Last Reviewed: October 2011

What is glanders?

Glanders is an infectious disease caused by the bacterium Burkholderia mallei. Glanders is primarily a disease affecting horses, but it also affects donkeys and mules and can be naturally contracted by goats, dogs and cats. Human infection, although not naturally occurring in the United States in over 60 years, has occurred rarely and sporadically among laboratory workers and those in direct and prolonged contact with infected, domestic animals.

Who gets glanders?

Geographically, the disease is found in Africa, Asia, the Middle East and Central and South America. Sporadic cases have been documented in veterinarians, horse caretakers and laboratory workers.

How is glanders spread?

Glanders is transmitted to humans by direct contact with infected animals. The bacteria enter the body through cuts or abrasions in the skin and through mucosal surfaces of the eyes and nose.

What are the symptoms of glanders?

The symptoms of glanders depend upon the route of infection with the organism. The types of infection include localized, pus-forming cutaneous infections, lung infections and bloodstream infections. Generalized symptoms of glanders include fever with chills and sweating, muscle aches, chest pain, muscle tightness and headache. Additional symptoms may include excessive tearing of the eyes, light sensitivity and diarrhea.

Localized infections:
If there is a cut or scratch in the skin, a localized infection with ulceration will develop within one to five days at the site where the bacteria entered the body. Swollen lymph nodes may also be apparent. Infections involving the mucous membranes in the eyes, nose and respiratory tract will cause increased mucus production from the affected sites.
Pulmonary infections:
In pulmonary infections, pneumonia, pulmonary abscesses and pleural effusion can occur. Chest X-rays will show localized infection in the lobes of the lungs.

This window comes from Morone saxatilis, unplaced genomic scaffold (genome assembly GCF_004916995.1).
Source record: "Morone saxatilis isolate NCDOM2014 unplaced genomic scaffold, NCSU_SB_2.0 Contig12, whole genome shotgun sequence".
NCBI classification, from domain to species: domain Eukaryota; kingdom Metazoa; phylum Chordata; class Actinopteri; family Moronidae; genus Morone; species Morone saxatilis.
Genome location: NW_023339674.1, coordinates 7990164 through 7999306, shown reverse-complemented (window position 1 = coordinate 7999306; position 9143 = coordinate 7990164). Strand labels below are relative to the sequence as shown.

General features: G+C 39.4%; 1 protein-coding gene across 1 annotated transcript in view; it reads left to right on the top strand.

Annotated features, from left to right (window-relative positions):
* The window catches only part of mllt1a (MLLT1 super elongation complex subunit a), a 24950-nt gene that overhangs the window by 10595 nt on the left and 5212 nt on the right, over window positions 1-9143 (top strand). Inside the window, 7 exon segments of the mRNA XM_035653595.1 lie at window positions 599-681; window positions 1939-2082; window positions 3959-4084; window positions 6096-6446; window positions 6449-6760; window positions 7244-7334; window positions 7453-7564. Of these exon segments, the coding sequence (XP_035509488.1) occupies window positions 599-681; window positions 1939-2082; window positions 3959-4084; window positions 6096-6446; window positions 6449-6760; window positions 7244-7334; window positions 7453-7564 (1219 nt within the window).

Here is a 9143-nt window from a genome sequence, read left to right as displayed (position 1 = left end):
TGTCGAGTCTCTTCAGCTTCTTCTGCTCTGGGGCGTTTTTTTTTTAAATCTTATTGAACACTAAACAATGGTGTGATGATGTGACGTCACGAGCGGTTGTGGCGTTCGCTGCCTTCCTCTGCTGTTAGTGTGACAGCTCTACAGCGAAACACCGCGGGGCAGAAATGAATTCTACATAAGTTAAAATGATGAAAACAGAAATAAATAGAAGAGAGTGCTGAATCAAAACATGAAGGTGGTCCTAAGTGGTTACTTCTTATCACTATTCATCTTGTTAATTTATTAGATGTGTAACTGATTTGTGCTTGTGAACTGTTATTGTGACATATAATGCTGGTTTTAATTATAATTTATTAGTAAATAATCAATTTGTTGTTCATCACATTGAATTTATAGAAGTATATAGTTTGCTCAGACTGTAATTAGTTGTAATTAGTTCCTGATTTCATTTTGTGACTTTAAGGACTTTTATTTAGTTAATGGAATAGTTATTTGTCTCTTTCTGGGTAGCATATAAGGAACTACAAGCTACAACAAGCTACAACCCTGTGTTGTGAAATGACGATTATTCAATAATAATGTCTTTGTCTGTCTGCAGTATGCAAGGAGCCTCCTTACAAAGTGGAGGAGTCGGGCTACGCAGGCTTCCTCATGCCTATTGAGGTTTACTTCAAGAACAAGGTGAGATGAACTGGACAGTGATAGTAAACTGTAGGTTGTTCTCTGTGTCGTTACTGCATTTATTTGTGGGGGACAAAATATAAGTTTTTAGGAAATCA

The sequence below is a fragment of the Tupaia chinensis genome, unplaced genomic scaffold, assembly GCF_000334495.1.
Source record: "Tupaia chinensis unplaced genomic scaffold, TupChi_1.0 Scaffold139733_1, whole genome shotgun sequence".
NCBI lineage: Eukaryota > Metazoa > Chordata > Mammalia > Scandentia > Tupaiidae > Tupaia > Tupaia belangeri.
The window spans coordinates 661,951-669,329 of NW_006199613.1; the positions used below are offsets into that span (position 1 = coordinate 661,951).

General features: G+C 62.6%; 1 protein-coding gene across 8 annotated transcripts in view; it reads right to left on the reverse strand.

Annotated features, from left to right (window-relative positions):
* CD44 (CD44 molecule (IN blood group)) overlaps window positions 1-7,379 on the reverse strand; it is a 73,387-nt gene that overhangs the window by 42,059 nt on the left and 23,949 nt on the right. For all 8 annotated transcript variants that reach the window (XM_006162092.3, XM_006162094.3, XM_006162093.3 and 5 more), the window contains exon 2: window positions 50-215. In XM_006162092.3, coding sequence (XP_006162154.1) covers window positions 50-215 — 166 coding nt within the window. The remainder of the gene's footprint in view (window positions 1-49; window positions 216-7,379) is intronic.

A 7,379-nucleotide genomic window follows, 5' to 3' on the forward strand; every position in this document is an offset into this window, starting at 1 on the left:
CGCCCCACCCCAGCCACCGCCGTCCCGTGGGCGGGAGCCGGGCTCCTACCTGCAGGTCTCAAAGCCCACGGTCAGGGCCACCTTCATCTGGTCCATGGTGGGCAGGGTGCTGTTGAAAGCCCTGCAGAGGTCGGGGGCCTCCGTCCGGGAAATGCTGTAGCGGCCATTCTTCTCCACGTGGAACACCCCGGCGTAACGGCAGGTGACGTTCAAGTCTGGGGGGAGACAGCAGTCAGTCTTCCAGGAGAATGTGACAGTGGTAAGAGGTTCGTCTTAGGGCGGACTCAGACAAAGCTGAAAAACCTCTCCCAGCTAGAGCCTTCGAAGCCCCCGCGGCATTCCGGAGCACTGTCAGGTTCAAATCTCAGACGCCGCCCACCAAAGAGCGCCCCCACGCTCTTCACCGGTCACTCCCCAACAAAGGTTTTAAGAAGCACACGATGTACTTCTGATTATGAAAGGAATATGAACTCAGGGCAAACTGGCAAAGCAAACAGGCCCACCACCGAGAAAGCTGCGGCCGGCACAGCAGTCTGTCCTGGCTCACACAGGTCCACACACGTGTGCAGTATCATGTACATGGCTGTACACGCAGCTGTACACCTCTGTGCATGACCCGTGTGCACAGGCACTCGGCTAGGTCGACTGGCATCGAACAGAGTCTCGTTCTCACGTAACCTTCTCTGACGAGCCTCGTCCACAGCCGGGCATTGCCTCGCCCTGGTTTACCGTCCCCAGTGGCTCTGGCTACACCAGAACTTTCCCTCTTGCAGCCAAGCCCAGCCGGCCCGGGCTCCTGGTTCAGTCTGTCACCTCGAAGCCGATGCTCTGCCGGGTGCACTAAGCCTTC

Bloodstream infections:
Bloodstream glanders infections are usually fatal within seven to 10 days.
Chronic infections:
The chronic form of glanders involves multiple abscesses within the muscles of the arms and legs or in the spleen or liver.

How soon after infection do symptoms appear?

Symptoms can develop one to five days after infection.

How is glanders diagnosed?

The disease is diagnosed in the laboratory by isolating Burkholderia mallei from blood, sputum, urine or skin lesions. Serologic assays are not available.

What is the treatment for glanders?

Because human cases of glanders are rare, there is limited information about antibiotic treatment of the organism in humans. Sulfadiazine has been found to be effective in experimental animals and in humans. Burkholderia mallei is usually sensitive to tetracyclines, ciprofloxacin, streptomycin, novobiocin, gentamycin, imipenem, ceftrazidime and the sulfonamides. Resistance to chloramphenicol has been reported.

What can be done to prevent the spread of glanders?

There is no vaccine available for glanders. In countries where glanders is found in animals, prevention of the disease in humans involves identification and elimination of the infection in the animal population. Within the health care setting, transmission can be prevented by using common blood and body fluid precautions.